Strathclyde Telegraph

It’s time for football to ditch the poppy

The poppy has been worn on the chest of professional footballers in both Scotland and England over the past few seasons. The poppy is something that has been used to commemorate the lives lost during World War I, but it has now extended beyond that – it is now used to stand by those who choose to fight in more recent wars such as the ones in Afghanistan and Iraq (both of which are heavily opposed by liberal members of society). This has had a knock on effect on football – teams and football players are now speaking out against wearing it during matches played on the weekend of Remembrance Sunday.

Ireland-born midfielder, James McClean of Wigan Athletic, controversially chose not to wear a poppy in a match just days before Remembrance Sunday. People on social media described him as a ‘disgrace’ and that he should be ‘ashamed’ of his actions. DUP politican, Gary Middleton suggested that it is “disappointing that he has taken this stance. It’s unfortunate because a lot of young people would see him as a role model and certainly his latest stance is quite disrespectful.”

Like every person in the United Kingdom, they have the choice to wear one or not and James McClean is no different from that.

McClean mentioned in his open letter to Dave Whelan before kick off that he respects those who lost their lives during both World Wars, but went on to state that the poppy has went beyond remembering those people. “The poppy is used in conflicts since 1945 and this is where the problem starts for me. For people from the North of Ireland such as myself, and especially those in Derry, scene of the 1972 Bloody Sunday massacre, the poppy has come to mean something different.”

His teammates chose to stick by the midfielder and respected his decision, despite the public’s anger at his choice not to wear one from fans and politicians.

Celtic, who’s supporters who have been extremely vocal about their team wearing the poppy on their shirt and the club decided against wearing one in their encounter against Aberdeen on earlier this month. In 2010, in an encounter against the same team, the Green Brigade displayed a banner that said “No bloodstained poppy on our hoops. Your deeds would shame all the devils in hell.” This was met with a backlash from several members of the public.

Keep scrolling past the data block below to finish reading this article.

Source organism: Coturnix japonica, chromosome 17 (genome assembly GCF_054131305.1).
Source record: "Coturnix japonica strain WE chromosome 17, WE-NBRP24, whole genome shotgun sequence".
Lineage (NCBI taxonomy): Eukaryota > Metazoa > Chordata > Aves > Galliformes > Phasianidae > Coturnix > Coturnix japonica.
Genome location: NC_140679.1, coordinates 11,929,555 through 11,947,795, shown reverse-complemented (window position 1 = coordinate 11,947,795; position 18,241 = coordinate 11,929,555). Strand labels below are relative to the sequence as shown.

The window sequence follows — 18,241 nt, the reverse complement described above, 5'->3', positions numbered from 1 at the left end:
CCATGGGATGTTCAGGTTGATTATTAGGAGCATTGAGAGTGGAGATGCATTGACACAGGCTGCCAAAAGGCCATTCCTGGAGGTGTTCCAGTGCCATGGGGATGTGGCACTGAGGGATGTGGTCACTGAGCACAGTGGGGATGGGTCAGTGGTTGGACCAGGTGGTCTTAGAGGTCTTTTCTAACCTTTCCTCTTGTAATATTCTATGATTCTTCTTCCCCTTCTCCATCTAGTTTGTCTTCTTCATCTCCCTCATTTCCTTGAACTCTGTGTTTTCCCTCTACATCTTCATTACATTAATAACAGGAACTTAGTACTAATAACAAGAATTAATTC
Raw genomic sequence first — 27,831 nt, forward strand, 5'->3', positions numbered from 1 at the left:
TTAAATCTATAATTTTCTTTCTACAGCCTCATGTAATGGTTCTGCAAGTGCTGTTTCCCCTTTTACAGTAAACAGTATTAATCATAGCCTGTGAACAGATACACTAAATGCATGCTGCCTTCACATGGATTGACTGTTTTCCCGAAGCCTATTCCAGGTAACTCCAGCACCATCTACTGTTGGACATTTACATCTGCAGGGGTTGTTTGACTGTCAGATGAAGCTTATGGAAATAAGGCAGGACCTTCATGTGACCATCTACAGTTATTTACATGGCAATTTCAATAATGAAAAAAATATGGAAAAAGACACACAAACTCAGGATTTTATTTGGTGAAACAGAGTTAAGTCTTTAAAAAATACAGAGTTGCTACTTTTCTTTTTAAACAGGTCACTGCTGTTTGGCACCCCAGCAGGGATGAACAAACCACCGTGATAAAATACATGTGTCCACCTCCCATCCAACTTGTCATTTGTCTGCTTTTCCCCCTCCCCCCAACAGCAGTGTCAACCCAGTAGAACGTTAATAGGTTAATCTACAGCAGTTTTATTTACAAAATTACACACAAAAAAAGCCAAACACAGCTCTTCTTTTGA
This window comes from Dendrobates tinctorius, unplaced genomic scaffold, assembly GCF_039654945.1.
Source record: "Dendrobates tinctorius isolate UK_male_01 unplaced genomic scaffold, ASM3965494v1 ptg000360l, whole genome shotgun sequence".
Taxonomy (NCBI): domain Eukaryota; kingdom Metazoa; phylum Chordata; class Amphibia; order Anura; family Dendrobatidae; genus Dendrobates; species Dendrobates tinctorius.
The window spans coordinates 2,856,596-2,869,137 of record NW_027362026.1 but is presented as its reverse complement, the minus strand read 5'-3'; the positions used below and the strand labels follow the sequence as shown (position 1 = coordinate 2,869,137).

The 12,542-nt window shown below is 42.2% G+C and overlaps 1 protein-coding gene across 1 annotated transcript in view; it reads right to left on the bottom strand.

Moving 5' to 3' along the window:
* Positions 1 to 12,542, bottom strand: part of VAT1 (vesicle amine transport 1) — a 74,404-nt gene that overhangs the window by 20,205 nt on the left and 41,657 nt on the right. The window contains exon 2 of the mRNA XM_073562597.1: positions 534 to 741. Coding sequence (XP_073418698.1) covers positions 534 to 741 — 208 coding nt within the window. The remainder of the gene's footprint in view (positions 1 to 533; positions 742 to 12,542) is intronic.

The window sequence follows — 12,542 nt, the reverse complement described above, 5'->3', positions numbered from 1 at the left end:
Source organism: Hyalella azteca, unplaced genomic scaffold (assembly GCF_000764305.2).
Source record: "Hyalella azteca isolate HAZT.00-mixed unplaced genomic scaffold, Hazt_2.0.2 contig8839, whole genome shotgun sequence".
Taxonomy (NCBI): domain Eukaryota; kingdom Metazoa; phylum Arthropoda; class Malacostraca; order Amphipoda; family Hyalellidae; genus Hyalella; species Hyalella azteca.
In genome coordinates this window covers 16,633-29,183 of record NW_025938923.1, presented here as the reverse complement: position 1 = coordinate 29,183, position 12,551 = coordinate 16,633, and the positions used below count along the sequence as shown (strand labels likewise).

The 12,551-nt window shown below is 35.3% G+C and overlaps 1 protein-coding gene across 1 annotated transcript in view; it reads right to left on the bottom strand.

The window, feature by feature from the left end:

Celtic fans have had a history of speaking and singing what many have said to be ‘pro-IRA chants’ during minute’s silences to remember those in the British armed forces lost at war. In their encounter against Aberdeen this month, YouTube footage had shown that some Celtic supporters spoke out during the minute’s silence.

Neil McGarvey, a politics lecturer at Strathclyde, said, “Personally, I think Celtic were weren’t right in tackling the poppy in the way that they did. But, minute’s silences in general have been a perennial problem over the course of my lifetime.”

Despite the increasing opposition of the poppy, McGarvey believes that it can still have a place in football, but there is no doubt that there is now an element of politics tied to the poppy. People are becoming increasingly vocal with their anti-war sentiments and they believe that the poppy is used as something that encourages young working class people to risk their lives in wars that they didn’t start.

Football fans are being told regularly that politics has no place in football. After the Serbia and Albania game was postponed due to political incited trouble, UEFA President, Michel Platini, said in a statement: “Football is supposed to bring people together and our game should not be mixed with politics of any kind.”

For FIFA and various other governing bodies in football to suggest that politics has no place in football but allow an increasingly politicized poppy campaign to go ahead in football is incredibly hypocritical.

 

There are various ways to remember the lives lost in World War I, but football now needs to take a step back from the debate before it becomes more volatile in the terraces.} else {